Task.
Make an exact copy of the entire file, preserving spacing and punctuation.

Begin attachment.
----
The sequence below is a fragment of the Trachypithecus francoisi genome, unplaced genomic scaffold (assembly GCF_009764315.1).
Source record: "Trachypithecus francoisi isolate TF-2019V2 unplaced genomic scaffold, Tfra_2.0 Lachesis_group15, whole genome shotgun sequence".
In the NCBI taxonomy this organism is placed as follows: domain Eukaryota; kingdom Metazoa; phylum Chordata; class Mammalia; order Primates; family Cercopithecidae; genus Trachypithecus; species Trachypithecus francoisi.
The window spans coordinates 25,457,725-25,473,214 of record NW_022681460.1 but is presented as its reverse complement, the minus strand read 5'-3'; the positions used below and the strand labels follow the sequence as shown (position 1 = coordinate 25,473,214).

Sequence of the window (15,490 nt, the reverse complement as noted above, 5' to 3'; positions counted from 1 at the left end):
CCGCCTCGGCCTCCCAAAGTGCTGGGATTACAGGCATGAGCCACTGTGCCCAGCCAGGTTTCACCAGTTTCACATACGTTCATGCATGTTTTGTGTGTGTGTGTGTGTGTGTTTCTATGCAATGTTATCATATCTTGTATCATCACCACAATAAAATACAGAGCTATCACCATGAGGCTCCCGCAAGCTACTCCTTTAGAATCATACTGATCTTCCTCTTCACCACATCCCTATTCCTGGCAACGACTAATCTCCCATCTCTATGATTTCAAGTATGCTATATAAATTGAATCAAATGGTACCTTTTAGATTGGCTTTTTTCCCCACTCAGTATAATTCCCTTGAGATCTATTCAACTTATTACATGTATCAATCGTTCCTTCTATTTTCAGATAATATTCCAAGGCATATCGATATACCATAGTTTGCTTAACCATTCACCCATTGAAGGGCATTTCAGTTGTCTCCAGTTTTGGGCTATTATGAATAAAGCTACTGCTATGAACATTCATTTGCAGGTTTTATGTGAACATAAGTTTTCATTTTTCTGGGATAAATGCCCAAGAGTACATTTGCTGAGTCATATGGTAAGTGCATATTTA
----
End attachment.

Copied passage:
The sequence below is a fragment of the Trachypithecus francoisi genome, unplaced genomic scaffold (assembly GCF_009764315.1).
Source record: "Trachypithecus francoisi isolate TF-2019V2 unplaced genomic scaffold, Tfra_2.0 Lachesis_group15, whole genome shotgun sequence".
In the NCBI taxonomy this organism is placed as follows: domain Eukaryota; kingdom Metazoa; phylum Chordata; class Mammalia; order Primates; family Cercopithecidae; genus Trachypithecus; species Trachypithecus francoisi.
The window spans coordinates 25,457,725-25,473,214 of record NW_022681460.1 but is presented as its reverse complement, the minus strand read 5'-3'; the positions used below and the strand labels follow the sequence as shown (position 1 = coordinate 25,473,214).

Sequence of the window (15,490 nt, the reverse complement as noted above, 5' to 3'; positions counted from 1 at the left end):
CCGCCTCGGCCTCCCAAAGTGCTGGGATTACAGGCATGAGCCACTGTGCCCAGCCAGGTTTCACCAGTTTCACATACGTTCATGCATGTTTTGTGTGTGTGTGTGTGTGTGTTTCTATGCAATGTTATCATATCTTGTATCATCACCACAATAAAATACAGAGCTATCACCATGAGGCTCCCGCAAGCTACTCCTTTAGAATCATACTGATCTTCCTCTTCACCACATCCCTATTCCTGGCAACGACTAATCTCCCATCTCTATGATTTCAAGTATGCTATATAAATTGAATCAAATGGTACCTTTTAGATTGGCTTTTTTCCCCACTCAGTATAATTCCCTTGAGATCTATTCAACTTATTACATGTATCAATCGTTCCTTCTATTTTCAGATAATATTCCAAGGCATATCGATATACCATAGTTTGCTTAACCATTCACCCATTGAAGGGCATTTCAGTTGTCTCCAGTTTTGGGCTATTATGAATAAAGCTACTGCTATGAACATTCATTTGCAGGTTTTATGTGAACATAAGTTTTCATTTTTCTGGGATAAATGCCCAAGAGTACATTTGCTGAGTCATATGGTAAGTGCATATTTA